1965, the year that changed my life
Holiday in Scarborough — Day Three
Perhaps Tuesday 20th July 1965
1. I seem to remember that one afternoon, perhaps the day after Hazel and Pam finished with us, Chris and I, impelled by our heartache, decided to go into Scarborough in search of Pastor and Mrs. Williams. We would seek their help, intervention even, to try to restore us to the girls’ favour. We knew they were staying somewhere in Scarborough, but didn’t know precisely where. We were hoping and praying for divine guidance to lead us to them, for we figured that if our courtship was divinely appointed, then God would guide us to them.
But our quest, as it turned out, was in vain.
2. This was not the end of daft and misguided activities, however well-intentioned, during the week.
Peter was quite sympathetic concerning my plight. He could have been indifferent, or hopeful of success for himself with Pam, or quietly satisfied that even if he couldn’t have Pam, neither could I, but he was none of these things. He joined in my anxious discussion about why she could have finished with me. But his contribution turned into an incident which is embarrassing to think about.
Pamela Williams was dark-haired; and not only was her head-hair dark, so was the downy hair above her lip. And Peter mentioned this “bit of a moustache”, and we concluded that she must have finished with me because she was a lesbian.
This led immediately to an impassioned, almost frenzied, prayer session in the chalet, with much weeping and noise as we pleaded with the Lord to free her from this affliction.
The commotion was audible outside, and we heard a girl’s voice — I think it was someone from the Kirkby-in-Ashfield party, up the path from our chalet, or else someone from the Blackburn party down the path — which asked, “Whatever is the matter in there?”
“WE’RE PRAYING FOR A LESBIAN!” I wailed in reply.
Fortunately, the identity of the supposed lesbian was not broadcast to the camp through the thin chalet walls.
3. Another occasion of embarrassment, personally to me, occurred one day (I’m not sure which), and was to do with being “led by the Spirit”, or in fact, being led not by the Spirit but by my own imagination.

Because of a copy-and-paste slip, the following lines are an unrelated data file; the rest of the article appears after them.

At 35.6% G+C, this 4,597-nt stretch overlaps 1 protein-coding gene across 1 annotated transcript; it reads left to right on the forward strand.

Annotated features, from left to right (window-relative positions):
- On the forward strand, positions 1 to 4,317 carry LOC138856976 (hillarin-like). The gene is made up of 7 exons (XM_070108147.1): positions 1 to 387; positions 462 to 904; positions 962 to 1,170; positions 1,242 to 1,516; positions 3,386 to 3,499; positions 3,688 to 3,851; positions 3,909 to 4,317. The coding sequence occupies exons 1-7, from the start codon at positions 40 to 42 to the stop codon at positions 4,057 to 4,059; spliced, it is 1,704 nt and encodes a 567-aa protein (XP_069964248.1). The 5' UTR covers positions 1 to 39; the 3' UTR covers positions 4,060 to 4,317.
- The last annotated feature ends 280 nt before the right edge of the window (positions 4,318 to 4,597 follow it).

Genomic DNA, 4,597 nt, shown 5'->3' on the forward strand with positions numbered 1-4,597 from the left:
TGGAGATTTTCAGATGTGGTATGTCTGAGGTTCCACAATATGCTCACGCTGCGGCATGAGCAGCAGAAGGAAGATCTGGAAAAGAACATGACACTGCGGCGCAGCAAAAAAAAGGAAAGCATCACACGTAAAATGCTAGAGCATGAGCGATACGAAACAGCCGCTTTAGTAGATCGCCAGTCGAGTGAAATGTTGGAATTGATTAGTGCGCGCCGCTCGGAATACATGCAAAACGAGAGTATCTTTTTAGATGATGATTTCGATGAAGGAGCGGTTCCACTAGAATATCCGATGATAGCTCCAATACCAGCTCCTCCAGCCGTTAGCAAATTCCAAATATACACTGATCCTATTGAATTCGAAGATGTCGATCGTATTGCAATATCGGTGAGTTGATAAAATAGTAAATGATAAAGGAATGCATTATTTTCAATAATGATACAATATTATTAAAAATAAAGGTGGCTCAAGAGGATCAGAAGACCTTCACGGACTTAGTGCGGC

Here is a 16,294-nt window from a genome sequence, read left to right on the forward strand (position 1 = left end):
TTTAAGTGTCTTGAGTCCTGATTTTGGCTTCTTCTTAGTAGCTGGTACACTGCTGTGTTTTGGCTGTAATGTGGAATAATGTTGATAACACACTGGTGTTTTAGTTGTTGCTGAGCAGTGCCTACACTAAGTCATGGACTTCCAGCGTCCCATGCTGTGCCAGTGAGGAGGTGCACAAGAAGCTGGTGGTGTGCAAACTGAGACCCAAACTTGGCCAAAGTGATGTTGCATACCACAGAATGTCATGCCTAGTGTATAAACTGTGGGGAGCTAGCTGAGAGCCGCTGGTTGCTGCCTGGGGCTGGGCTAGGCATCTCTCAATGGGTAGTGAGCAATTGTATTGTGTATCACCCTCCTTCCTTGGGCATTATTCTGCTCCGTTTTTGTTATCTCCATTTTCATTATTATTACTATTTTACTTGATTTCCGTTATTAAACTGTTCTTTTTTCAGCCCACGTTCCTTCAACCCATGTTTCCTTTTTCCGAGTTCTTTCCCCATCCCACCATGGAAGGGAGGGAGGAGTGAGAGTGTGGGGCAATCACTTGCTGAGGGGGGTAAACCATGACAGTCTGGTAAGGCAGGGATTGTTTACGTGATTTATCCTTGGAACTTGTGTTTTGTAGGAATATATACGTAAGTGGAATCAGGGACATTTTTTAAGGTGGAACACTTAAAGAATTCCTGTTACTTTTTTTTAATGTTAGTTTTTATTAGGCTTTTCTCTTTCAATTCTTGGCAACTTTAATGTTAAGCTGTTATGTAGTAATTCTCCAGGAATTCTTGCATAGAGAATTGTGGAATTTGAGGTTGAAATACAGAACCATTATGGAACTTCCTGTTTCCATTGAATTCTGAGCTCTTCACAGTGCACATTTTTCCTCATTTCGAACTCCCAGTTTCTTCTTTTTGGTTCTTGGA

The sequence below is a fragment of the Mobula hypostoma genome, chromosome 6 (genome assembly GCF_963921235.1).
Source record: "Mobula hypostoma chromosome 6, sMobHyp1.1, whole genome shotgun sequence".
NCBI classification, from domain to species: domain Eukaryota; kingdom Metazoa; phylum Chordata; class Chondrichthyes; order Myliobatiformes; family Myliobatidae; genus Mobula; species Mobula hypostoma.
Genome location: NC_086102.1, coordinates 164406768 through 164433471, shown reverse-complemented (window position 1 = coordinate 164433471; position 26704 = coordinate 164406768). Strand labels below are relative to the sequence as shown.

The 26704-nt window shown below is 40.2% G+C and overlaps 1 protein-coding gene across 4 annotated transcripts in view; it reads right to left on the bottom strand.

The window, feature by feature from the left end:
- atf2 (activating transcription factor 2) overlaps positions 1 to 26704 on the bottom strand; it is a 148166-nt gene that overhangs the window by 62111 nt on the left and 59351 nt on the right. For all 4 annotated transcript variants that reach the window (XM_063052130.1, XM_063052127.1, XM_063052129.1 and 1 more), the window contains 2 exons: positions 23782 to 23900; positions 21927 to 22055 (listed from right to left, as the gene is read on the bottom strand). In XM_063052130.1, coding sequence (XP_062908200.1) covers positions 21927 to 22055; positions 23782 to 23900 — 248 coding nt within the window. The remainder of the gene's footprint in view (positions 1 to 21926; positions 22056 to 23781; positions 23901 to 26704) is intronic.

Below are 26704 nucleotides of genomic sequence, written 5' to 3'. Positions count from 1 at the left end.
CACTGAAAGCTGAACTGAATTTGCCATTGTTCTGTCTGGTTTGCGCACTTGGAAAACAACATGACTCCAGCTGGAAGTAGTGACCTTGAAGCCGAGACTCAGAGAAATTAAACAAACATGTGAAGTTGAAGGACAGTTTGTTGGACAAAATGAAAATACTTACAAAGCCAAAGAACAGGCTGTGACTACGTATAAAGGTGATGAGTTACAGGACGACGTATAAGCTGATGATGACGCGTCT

My notion about being “led” probably had its origin in the film Sharon, where Pastor Barratt was shown discerning what diseases people had prior to praying for them.
In one of the meetings, or possibly at some other time as we passed the open door of her chalet, we noticed that Fay from Kirkby appeared upset and was weeping. Afterwards, in our chalet, it started to come to me to me, seemingly from nowhere, seemingly by revelation, why Fay was so upset.
“It’s– because–” I started slowly, picking up speed as I gained the feeling of certainty: “Fay has come under conviction and has realised that she’s not saved. Come on!” And I dashed out of the chalet, followed by Chris and Peter, up the path to her chalet, to deal with the situation.
(The expressions “to be convicted”, “to come under conviction”, used to be more prevalent in Pentecostal circles than they are today. They seem to be derived from the Revised Version rendering of John 16:8: “And he [the Spirit of truth], when he is come, will convict the world in respect of sin, and of righteousness, and of judgement…” Or perhaps they come from across the Atlantic, from the Revised Version’s “sister” version, the American Standard Version. At any rate, when people realised their sinful state, usually after the preaching of the gospel in a meeting, they were said to be convicted of sin by the Holy Spirit.)
I think when we got there, Fay wasn’t in her chalet; I must have delivered my “word of knowledge” to someone else. For it was not till later on that Fay confronted me indignantly with what I had said, asserting definitely that she was saved.
 Pastor Barratt: I originally wrote “Pastor Williams” here, but I think it was only Pastor Barratt who was shown discerning diseases in the film Sharon.Perhaps Tuesday evening, 20th July 1965
4. Of indisputable genuineness was the experience I had in one of the evening meetings (perhaps on the Tuesday evening). At the end of his message, the speaker — perhaps Pastor Oldershaw, if not a guest speaker — called for those who wanted to dedicate their lives completely to the Lord to stand up. And without hesitation and without reservation I did just that, I got on my feet; and immediately a mighty “anointing” came upon me, the feeling I had had in my first waiting meeting swept through me, and I was unable to stand. I crashed down helplessly into my seat — alarmingly to those around — with tears of great joy and laughter.
I think we were on the back row, on the left-hand side; that would make sense since that was our position at meal-times. I seem to remember, as I sat or almost lay there, with my head back, lolling this way and that in my uncontainable joy, and with my arms splayed out, that my shoulders were on the stacked-up dining tables. I have the impression that Pam was seated to my left. Despite the noise my fall made, I was completely unhurt — unbruised, even.
 I was unable to stand: I did not faint, black out, or lose consciousness; I was perfectly aware of what was going on the whole time. Much was made in the 1990s of the so-called “Toronto blessing”; my identical “Scarborough blessing” pre-dated it by thirty years.
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